Urban Etiquette: Help! I don't want my photo taken
I hate having my photo taken, but it seems whenever I go to a family dinner or to the cottage, someone is shooting everything with their phone, then posting it on Facebook, Instagram or whatever. Can I ask them not to take my picture? Or at least demand that I have final say over which pictures of me they post? — Anonymous
You raise a couple of issues here. The first is privacy. Perhaps you have a life-or-death reason for not wanting the world to know you have relatives, or that you go to a certain cottage. Maybe you’re in a witness protection program, and if a certain mobster is following your nephew on Instagram, he’ll be able to track you down and your whole family will be in danger. In this case, yes, by all means, tell the person with the camera to BACK OFF.
The other issue is vanity. You sound like the type of person who might not want pics on the internet showing yourself chowing down on a drumstick, guzzling beer straight from the keg, or bending over in a bikini while being shot from an unflattering angle.
I’m as vain and secretive as they come, so I completely understand. Thus, I will officially declare that it’s perfectly acceptable to politely ask relatives with cameras not to include you in any shots. If the relatives have any manners at all, they’ll respect your request.
At the same time, however, while being considerate is at the core of timelessly good manners, the actual rules of etiquette are ever evolving.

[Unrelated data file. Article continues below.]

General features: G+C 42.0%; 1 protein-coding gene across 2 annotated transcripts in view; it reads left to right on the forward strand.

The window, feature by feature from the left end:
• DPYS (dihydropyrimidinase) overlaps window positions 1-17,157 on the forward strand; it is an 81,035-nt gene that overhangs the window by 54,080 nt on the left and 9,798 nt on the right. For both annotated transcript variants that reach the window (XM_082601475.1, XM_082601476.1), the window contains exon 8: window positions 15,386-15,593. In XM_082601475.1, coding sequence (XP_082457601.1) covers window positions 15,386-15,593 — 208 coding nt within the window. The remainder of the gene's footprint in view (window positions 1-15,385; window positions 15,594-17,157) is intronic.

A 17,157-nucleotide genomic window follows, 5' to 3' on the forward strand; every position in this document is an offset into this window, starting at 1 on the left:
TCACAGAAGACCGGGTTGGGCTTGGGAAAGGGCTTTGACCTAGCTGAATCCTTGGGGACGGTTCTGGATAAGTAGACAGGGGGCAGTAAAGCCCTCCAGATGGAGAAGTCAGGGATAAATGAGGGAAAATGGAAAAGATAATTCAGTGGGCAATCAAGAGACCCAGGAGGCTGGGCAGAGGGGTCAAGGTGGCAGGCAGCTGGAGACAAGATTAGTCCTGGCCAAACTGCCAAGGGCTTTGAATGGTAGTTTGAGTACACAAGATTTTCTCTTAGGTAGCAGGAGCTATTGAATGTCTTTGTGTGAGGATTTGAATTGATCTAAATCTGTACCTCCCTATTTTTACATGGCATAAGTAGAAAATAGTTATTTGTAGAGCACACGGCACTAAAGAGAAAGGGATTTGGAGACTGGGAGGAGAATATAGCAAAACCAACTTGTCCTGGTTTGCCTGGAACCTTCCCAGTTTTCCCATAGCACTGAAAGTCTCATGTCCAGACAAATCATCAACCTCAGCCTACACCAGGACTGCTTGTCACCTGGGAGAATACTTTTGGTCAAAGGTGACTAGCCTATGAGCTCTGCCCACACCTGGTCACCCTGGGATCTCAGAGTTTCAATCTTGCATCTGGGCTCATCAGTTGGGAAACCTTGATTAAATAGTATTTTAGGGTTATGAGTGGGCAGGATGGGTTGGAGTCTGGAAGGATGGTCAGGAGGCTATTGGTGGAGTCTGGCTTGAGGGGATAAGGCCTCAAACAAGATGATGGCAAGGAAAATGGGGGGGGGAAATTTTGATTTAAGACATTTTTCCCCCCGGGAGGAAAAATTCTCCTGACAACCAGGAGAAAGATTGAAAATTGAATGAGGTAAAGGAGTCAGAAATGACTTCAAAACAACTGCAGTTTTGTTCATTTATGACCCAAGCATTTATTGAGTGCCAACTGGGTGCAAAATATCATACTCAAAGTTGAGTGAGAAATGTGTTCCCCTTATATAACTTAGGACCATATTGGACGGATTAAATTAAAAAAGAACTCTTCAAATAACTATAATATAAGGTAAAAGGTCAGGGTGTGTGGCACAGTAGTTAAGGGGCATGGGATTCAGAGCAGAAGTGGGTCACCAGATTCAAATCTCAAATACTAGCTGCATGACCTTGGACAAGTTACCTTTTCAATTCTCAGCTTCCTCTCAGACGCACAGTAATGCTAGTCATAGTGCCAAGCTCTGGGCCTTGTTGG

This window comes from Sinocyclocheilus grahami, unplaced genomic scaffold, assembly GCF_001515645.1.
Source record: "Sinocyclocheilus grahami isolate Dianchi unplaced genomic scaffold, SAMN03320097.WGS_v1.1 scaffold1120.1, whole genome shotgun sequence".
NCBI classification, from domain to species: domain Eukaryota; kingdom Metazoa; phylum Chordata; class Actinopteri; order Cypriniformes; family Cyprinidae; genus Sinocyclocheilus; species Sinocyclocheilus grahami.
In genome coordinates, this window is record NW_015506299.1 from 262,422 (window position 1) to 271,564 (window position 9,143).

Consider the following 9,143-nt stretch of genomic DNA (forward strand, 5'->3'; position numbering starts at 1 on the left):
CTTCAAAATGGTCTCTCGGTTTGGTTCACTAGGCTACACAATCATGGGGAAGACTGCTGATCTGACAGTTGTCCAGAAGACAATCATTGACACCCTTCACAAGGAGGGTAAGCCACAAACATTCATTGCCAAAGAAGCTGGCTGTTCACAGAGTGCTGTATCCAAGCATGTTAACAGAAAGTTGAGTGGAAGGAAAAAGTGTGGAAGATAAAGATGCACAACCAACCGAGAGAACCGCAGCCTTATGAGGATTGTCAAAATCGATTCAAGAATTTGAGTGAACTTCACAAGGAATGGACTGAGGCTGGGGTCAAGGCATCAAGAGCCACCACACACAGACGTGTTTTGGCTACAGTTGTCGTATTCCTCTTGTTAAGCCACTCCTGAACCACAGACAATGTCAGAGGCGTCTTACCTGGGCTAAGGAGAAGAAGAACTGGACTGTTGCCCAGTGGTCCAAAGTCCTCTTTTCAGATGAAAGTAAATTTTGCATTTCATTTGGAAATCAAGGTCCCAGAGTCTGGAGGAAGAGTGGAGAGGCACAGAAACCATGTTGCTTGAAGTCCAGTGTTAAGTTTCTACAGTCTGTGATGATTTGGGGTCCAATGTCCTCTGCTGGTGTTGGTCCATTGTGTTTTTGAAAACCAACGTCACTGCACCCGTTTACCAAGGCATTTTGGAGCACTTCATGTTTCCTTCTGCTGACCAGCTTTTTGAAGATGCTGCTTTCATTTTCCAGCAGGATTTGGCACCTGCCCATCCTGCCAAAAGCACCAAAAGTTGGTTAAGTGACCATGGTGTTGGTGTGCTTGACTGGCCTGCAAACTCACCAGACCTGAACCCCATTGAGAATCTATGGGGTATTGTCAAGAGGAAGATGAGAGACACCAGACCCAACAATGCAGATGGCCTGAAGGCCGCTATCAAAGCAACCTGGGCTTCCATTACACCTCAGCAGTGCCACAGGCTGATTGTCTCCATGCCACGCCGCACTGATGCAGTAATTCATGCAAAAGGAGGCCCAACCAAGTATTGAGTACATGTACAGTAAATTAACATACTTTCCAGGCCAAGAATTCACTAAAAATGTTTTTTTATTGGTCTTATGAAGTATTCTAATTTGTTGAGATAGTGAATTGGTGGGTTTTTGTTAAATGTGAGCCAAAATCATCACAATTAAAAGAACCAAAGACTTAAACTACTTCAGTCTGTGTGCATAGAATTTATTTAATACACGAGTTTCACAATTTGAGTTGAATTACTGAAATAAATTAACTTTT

Nowadays, taking photos of anyone and everyone is almost as acceptable as saying hello. Amongst millennials, who grew up with the technology and have been photographed more or less daily since birth, bad photos of oneself are not just to be expected — they’re celebrated for demonstrating self-awareness and a sense of humour. One 20-something relative of mine explained it this way: “There’s a culture of wanting to be ‘real’ or ‘unfiltered’ — a desire to be affirmed for who you are with all your flaws, which is why a lot of people post vulnerable pics of themselves, or no-makeup pics.”
I could argue that no makeup is moot when you’re 20-something, but the point is: don’t be offended if someone’s taking your picture. Join in the fun when a relative wants to record a family event. Let go of believing anyone actually thinks you’re as perfect as your own carefully edited photos pretend. It’s a new age. You’re on camera. Smile!
Ellen Vanstone is a columnist based in Toronto covering issues around urban etiquette. Need advice? Email Ellen: